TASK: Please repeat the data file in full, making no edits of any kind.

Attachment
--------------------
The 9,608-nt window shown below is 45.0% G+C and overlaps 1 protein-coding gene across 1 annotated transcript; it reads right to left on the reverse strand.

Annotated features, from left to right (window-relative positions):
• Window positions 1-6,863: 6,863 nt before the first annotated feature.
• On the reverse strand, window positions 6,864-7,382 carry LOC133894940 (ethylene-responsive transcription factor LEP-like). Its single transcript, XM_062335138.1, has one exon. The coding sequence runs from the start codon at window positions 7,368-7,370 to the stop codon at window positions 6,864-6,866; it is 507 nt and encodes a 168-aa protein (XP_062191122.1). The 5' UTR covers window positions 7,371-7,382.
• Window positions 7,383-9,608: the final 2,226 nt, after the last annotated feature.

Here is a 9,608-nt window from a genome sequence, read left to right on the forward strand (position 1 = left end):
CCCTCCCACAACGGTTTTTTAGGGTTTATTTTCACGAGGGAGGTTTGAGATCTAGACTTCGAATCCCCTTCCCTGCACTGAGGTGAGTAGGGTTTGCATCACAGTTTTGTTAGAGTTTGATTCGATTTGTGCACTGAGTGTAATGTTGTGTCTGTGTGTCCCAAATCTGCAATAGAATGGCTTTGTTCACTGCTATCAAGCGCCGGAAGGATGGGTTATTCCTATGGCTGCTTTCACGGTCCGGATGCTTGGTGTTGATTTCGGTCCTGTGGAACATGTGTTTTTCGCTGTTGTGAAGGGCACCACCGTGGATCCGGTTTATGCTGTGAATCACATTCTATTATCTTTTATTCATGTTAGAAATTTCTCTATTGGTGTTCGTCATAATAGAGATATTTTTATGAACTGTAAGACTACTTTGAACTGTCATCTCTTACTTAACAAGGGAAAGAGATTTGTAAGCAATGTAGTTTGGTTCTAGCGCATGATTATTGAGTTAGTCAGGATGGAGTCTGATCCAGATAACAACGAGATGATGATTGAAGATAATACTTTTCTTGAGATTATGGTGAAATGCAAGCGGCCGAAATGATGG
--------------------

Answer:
The 9,608-nt window shown below is 45.0% G+C and overlaps 1 protein-coding gene across 1 annotated transcript; it reads right to left on the reverse strand.

Annotated features, from left to right (window-relative positions):
• Window positions 1-6,863: 6,863 nt before the first annotated feature.
• On the reverse strand, window positions 6,864-7,382 carry LOC133894940 (ethylene-responsive transcription factor LEP-like). Its single transcript, XM_062335138.1, has one exon. The coding sequence runs from the start codon at window positions 7,368-7,370 to the stop codon at window positions 6,864-6,866; it is 507 nt and encodes a 168-aa protein (XP_062191122.1). The 5' UTR covers window positions 7,371-7,382.
• Window positions 7,383-9,608: the final 2,226 nt, after the last annotated feature.

Here is a 9,608-nt window from a genome sequence, read left to right on the forward strand (position 1 = left end):
CCCTCCCACAACGGTTTTTTAGGGTTTATTTTCACGAGGGAGGTTTGAGATCTAGACTTCGAATCCCCTTCCCTGCACTGAGGTGAGTAGGGTTTGCATCACAGTTTTGTTAGAGTTTGATTCGATTTGTGCACTGAGTGTAATGTTGTGTCTGTGTGTCCCAAATCTGCAATAGAATGGCTTTGTTCACTGCTATCAAGCGCCGGAAGGATGGGTTATTCCTATGGCTGCTTTCACGGTCCGGATGCTTGGTGTTGATTTCGGTCCTGTGGAACATGTGTTTTTCGCTGTTGTGAAGGGCACCACCGTGGATCCGGTTTATGCTGTGAATCACATTCTATTATCTTTTATTCATGTTAGAAATTTCTCTATTGGTGTTCGTCATAATAGAGATATTTTTATGAACTGTAAGACTACTTTGAACTGTCATCTCTTACTTAACAAGGGAAAGAGATTTGTAAGCAATGTAGTTTGGTTCTAGCGCATGATTATTGAGTTAGTCAGGATGGAGTCTGATCCAGATAACAACGAGATGATGATTGAAGATAATACTTTTCTTGAGATTATGGTGAAATGCAAGCGGCCGAAATGATGG